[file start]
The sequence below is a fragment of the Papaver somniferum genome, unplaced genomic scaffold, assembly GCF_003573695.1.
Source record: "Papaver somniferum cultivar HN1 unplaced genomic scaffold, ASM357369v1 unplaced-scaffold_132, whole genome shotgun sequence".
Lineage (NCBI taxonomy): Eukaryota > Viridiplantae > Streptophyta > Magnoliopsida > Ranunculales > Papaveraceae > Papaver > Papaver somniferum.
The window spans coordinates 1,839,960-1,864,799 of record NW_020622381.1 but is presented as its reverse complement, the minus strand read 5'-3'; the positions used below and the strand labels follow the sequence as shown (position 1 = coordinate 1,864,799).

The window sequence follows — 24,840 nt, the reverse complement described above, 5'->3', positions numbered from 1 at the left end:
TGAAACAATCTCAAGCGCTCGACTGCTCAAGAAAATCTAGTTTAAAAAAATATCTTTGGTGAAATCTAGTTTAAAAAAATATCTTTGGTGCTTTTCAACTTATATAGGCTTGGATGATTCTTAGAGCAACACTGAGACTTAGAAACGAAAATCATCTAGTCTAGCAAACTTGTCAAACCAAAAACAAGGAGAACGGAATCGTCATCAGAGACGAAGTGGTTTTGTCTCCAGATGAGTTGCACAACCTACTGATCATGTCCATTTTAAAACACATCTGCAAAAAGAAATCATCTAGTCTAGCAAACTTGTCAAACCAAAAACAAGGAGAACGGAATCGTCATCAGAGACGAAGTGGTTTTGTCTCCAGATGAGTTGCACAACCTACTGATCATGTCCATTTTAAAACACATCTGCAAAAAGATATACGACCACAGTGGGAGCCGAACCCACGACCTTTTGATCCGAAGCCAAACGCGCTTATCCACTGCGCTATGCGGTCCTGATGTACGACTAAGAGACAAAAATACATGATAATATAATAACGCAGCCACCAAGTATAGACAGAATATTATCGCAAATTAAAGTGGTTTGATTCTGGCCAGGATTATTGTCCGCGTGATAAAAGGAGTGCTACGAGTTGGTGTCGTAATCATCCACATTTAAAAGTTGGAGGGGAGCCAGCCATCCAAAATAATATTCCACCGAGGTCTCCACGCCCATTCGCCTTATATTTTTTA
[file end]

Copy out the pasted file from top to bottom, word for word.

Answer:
The sequence below is a fragment of the Papaver somniferum genome, unplaced genomic scaffold, assembly GCF_003573695.1.
Source record: "Papaver somniferum cultivar HN1 unplaced genomic scaffold, ASM357369v1 unplaced-scaffold_132, whole genome shotgun sequence".
Lineage (NCBI taxonomy): Eukaryota > Viridiplantae > Streptophyta > Magnoliopsida > Ranunculales > Papaveraceae > Papaver > Papaver somniferum.
The window spans coordinates 1,839,960-1,864,799 of record NW_020622381.1 but is presented as its reverse complement, the minus strand read 5'-3'; the positions used below and the strand labels follow the sequence as shown (position 1 = coordinate 1,864,799).

The window sequence follows — 24,840 nt, the reverse complement described above, 5'->3', positions numbered from 1 at the left end:
TGAAACAATCTCAAGCGCTCGACTGCTCAAGAAAATCTAGTTTAAAAAAATATCTTTGGTGAAATCTAGTTTAAAAAAATATCTTTGGTGCTTTTCAACTTATATAGGCTTGGATGATTCTTAGAGCAACACTGAGACTTAGAAACGAAAATCATCTAGTCTAGCAAACTTGTCAAACCAAAAACAAGGAGAACGGAATCGTCATCAGAGACGAAGTGGTTTTGTCTCCAGATGAGTTGCACAACCTACTGATCATGTCCATTTTAAAACACATCTGCAAAAAGAAATCATCTAGTCTAGCAAACTTGTCAAACCAAAAACAAGGAGAACGGAATCGTCATCAGAGACGAAGTGGTTTTGTCTCCAGATGAGTTGCACAACCTACTGATCATGTCCATTTTAAAACACATCTGCAAAAAGATATACGACCACAGTGGGAGCCGAACCCACGACCTTTTGATCCGAAGCCAAACGCGCTTATCCACTGCGCTATGCGGTCCTGATGTACGACTAAGAGACAAAAATACATGATAATATAATAACGCAGCCACCAAGTATAGACAGAATATTATCGCAAATTAAAGTGGTTTGATTCTGGCCAGGATTATTGTCCGCGTGATAAAAGGAGTGCTACGAGTTGGTGTCGTAATCATCCACATTTAAAAGTTGGAGGGGAGCCAGCCATCCAAAATAATATTCCACCGAGGTCTCCACGCCCATTCGCCTTATATTTTTTA